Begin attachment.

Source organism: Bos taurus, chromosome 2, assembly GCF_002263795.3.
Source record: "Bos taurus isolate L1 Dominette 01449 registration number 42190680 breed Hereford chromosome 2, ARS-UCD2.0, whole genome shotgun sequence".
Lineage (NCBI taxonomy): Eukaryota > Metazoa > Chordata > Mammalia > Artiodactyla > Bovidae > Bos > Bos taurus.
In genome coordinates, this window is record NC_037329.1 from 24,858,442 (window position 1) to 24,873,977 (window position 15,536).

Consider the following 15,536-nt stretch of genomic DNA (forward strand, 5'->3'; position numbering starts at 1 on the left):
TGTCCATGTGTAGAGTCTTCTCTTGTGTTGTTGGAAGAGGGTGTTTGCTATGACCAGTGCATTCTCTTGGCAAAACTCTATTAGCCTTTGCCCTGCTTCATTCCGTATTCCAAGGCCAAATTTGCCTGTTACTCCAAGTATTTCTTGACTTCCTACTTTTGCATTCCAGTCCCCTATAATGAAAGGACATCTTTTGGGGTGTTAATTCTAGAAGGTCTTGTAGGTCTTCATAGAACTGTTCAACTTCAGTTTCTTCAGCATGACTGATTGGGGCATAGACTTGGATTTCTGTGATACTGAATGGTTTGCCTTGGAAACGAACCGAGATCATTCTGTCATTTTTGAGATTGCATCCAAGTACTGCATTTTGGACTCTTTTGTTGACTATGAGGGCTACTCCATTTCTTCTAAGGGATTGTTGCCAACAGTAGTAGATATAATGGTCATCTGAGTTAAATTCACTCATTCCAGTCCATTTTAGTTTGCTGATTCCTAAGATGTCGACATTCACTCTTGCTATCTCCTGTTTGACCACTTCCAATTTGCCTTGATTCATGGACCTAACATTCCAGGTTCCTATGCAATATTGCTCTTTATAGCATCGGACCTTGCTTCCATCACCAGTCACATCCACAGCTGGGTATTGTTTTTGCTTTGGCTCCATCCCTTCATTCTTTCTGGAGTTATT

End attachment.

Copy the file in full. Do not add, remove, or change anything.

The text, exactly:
Source organism: Bos taurus, chromosome 2, assembly GCF_002263795.3.
Source record: "Bos taurus isolate L1 Dominette 01449 registration number 42190680 breed Hereford chromosome 2, ARS-UCD2.0, whole genome shotgun sequence".
Lineage (NCBI taxonomy): Eukaryota > Metazoa > Chordata > Mammalia > Artiodactyla > Bovidae > Bos > Bos taurus.
In genome coordinates, this window is record NC_037329.1 from 24,858,442 (window position 1) to 24,873,977 (window position 15,536).

Consider the following 15,536-nt stretch of genomic DNA (forward strand, 5'->3'; position numbering starts at 1 on the left):
TGTCCATGTGTAGAGTCTTCTCTTGTGTTGTTGGAAGAGGGTGTTTGCTATGACCAGTGCATTCTCTTGGCAAAACTCTATTAGCCTTTGCCCTGCTTCATTCCGTATTCCAAGGCCAAATTTGCCTGTTACTCCAAGTATTTCTTGACTTCCTACTTTTGCATTCCAGTCCCCTATAATGAAAGGACATCTTTTGGGGTGTTAATTCTAGAAGGTCTTGTAGGTCTTCATAGAACTGTTCAACTTCAGTTTCTTCAGCATGACTGATTGGGGCATAGACTTGGATTTCTGTGATACTGAATGGTTTGCCTTGGAAACGAACCGAGATCATTCTGTCATTTTTGAGATTGCATCCAAGTACTGCATTTTGGACTCTTTTGTTGACTATGAGGGCTACTCCATTTCTTCTAAGGGATTGTTGCCAACAGTAGTAGATATAATGGTCATCTGAGTTAAATTCACTCATTCCAGTCCATTTTAGTTTGCTGATTCCTAAGATGTCGACATTCACTCTTGCTATCTCCTGTTTGACCACTTCCAATTTGCCTTGATTCATGGACCTAACATTCCAGGTTCCTATGCAATATTGCTCTTTATAGCATCGGACCTTGCTTCCATCACCAGTCACATCCACAGCTGGGTATTGTTTTTGCTTTGGCTCCATCCCTTCATTCTTTCTGGAGTTATT